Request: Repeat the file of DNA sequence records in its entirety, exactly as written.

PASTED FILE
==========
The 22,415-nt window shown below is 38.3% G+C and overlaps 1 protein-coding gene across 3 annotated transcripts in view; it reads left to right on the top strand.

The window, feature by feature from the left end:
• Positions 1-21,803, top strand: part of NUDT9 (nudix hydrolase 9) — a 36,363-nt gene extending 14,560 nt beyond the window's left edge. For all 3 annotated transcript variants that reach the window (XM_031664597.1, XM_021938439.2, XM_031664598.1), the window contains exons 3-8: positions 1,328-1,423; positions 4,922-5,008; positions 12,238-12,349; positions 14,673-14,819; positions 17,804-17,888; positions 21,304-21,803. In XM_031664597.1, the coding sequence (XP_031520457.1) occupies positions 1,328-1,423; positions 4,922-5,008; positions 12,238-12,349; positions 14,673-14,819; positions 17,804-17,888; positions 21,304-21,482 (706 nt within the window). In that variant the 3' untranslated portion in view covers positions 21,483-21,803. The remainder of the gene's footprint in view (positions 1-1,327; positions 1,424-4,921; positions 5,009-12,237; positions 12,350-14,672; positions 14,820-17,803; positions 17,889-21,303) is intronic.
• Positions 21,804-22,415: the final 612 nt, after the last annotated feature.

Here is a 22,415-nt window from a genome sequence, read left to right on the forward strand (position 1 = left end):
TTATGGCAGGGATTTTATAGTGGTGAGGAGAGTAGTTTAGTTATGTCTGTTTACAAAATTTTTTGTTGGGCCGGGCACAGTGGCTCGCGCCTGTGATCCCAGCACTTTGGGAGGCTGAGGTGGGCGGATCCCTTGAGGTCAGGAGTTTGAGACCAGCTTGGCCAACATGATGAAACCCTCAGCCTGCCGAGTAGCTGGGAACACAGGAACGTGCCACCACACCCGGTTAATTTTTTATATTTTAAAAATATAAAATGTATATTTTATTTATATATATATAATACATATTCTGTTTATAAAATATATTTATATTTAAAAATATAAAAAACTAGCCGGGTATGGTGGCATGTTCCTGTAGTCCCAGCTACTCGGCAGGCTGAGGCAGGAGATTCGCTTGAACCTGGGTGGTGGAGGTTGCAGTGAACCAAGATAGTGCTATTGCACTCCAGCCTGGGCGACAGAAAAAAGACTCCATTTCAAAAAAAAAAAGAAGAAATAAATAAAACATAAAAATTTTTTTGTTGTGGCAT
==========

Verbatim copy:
The 22,415-nt window shown below is 38.3% G+C and overlaps 1 protein-coding gene across 3 annotated transcripts in view; it reads left to right on the top strand.

The window, feature by feature from the left end:
• Positions 1-21,803, top strand: part of NUDT9 (nudix hydrolase 9) — a 36,363-nt gene extending 14,560 nt beyond the window's left edge. For all 3 annotated transcript variants that reach the window (XM_031664597.1, XM_021938439.2, XM_031664598.1), the window contains exons 3-8: positions 1,328-1,423; positions 4,922-5,008; positions 12,238-12,349; positions 14,673-14,819; positions 17,804-17,888; positions 21,304-21,803. In XM_031664597.1, the coding sequence (XP_031520457.1) occupies positions 1,328-1,423; positions 4,922-5,008; positions 12,238-12,349; positions 14,673-14,819; positions 17,804-17,888; positions 21,304-21,482 (706 nt within the window). In that variant the 3' untranslated portion in view covers positions 21,483-21,803. The remainder of the gene's footprint in view (positions 1-1,327; positions 1,424-4,921; positions 5,009-12,237; positions 12,350-14,672; positions 14,820-17,803; positions 17,889-21,303) is intronic.
• Positions 21,804-22,415: the final 612 nt, after the last annotated feature.

Here is a 22,415-nt window from a genome sequence, read left to right on the forward strand (position 1 = left end):
TTATGGCAGGGATTTTATAGTGGTGAGGAGAGTAGTTTAGTTATGTCTGTTTACAAAATTTTTTGTTGGGCCGGGCACAGTGGCTCGCGCCTGTGATCCCAGCACTTTGGGAGGCTGAGGTGGGCGGATCCCTTGAGGTCAGGAGTTTGAGACCAGCTTGGCCAACATGATGAAACCCTCAGCCTGCCGAGTAGCTGGGAACACAGGAACGTGCCACCACACCCGGTTAATTTTTTATATTTTAAAAATATAAAATGTATATTTTATTTATATATATATAATACATATTCTGTTTATAAAATATATTTATATTTAAAAATATAAAAAACTAGCCGGGTATGGTGGCATGTTCCTGTAGTCCCAGCTACTCGGCAGGCTGAGGCAGGAGATTCGCTTGAACCTGGGTGGTGGAGGTTGCAGTGAACCAAGATAGTGCTATTGCACTCCAGCCTGGGCGACAGAAAAAAGACTCCATTTCAAAAAAAAAAAGAAGAAATAAATAAAACATAAAAATTTTTTTGTTGTGGCAT